Senate talks on budget target hit snag

A deal on a so-called budget "deeming resolution," which would set a fiscal 2003 discretionary total of $768 billion and extend budget enforcement mechanisms, hit a snag in the Senate after Minority Leader Trent Lott, R-Miss., objected last week to the spending total, sources said.

And a deal is unlikely to emerge until the end of this month, when the enforcement mechanisms are set to expire and congressional leaders are forced to make up their minds on several budget-related fronts.

"It is only ripe at the last minute," said a Senate Democratic aide. "Nothing focuses the mind of Congress more than a deadline."

Senate Budget Committee Chairman Kent Conrad, D-N.D., said last week he and ranking member Pete Domenici, R-N.M., had presented the outline of a Senate deeming resolution to their respective leaders. While sources said Daschle agreed to it, Lott objected to the overall spending figure, which the White House and many GOP conservatives oppose for being too high.

Lott believed that agreeing to the $768 billion figure could hurt House Republican leaders, who are pushing for a less-expensive $759 billion total. They are having problems moving the 2003 Labor-HHS appropriations bill because Democrats and moderate Republicans say it is short on funds.

"We didn't want to step in the middle of the food fight," said a high-ranking Senate GOP source. "We want to stick by the president and the House."

In addition, the source said, Senate appropriators have already used the $768 billion figure in writing the 2003 appropriations bills, and so extending budget points of order against that spending total benefits only Democrats, not Republicans.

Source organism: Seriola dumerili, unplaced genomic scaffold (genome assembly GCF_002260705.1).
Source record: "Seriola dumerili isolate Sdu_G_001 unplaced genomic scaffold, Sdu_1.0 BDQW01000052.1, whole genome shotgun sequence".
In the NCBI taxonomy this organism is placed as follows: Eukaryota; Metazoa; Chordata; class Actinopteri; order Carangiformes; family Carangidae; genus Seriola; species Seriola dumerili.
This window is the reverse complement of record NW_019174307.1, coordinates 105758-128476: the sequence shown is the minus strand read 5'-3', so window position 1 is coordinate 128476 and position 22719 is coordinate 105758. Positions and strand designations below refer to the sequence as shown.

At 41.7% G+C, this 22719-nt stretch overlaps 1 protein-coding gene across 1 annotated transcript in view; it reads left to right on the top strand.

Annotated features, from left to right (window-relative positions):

"[Appropriations Committee Chairman Robert] Byrd [D-M.Va.] needs that to control bills on the floor," said the source. "There's no need on our side to do that."

Conrad scoffed at Lott's objections, pointing out that the House's difficulties over the Labor-HHS spending bill highlight that approving the $768 billion figure is the only way Congress can finish its business in a timely fashion.

"It's a disappointment," said Conrad, who before the August recess said he had cleared the 60-vote threshold needed to pass the deeming resolution.

Despite the hiccup, it is still likely that some type of resolution will emerge before budget enforcement procedures expire at the end of the month. Democratic and GOP sources said both sides are interested in extending PAYGO rules, which force a 60-vote point of order against any new tax cut or mandatory spending proposal that is not revenue-neutral.

Without such rules, it would take only 51 votes to pass new tax cuts or a prescription drug benefit.

Lott, in fact, offered to move such a bill now, but Conrad objected because he wanted the $768 billion figure included. Conrad and Senate GOP sources predicted that the deeming resolution might get tied into negotiations over a continuing resolution at the end of the month.